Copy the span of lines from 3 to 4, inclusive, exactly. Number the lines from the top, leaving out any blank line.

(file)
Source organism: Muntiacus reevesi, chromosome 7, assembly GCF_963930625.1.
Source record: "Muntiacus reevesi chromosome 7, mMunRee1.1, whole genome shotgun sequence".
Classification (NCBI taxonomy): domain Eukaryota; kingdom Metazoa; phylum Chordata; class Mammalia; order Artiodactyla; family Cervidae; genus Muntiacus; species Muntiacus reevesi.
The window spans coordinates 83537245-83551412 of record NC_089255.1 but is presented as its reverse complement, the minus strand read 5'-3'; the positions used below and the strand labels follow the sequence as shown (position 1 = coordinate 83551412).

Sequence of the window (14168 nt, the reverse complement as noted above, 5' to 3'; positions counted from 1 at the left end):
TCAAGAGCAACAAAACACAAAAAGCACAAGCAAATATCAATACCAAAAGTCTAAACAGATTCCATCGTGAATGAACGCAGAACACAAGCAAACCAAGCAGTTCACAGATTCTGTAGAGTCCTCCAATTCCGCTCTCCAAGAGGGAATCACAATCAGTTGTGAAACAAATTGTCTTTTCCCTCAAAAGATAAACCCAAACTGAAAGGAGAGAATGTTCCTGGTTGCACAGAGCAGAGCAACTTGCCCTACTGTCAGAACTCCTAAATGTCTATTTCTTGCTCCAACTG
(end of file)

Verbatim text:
Classification (NCBI taxonomy): domain Eukaryota; kingdom Metazoa; phylum Chordata; class Mammalia; order Artiodactyla; family Cervidae; genus Muntiacus; species Muntiacus reevesi.
The window spans coordinates 83537245-83551412 of record NC_089255.1 but is presented as its reverse complement, the minus strand read 5'-3'; the positions used below and the strand labels follow the sequence as shown (position 1 = coordinate 83551412).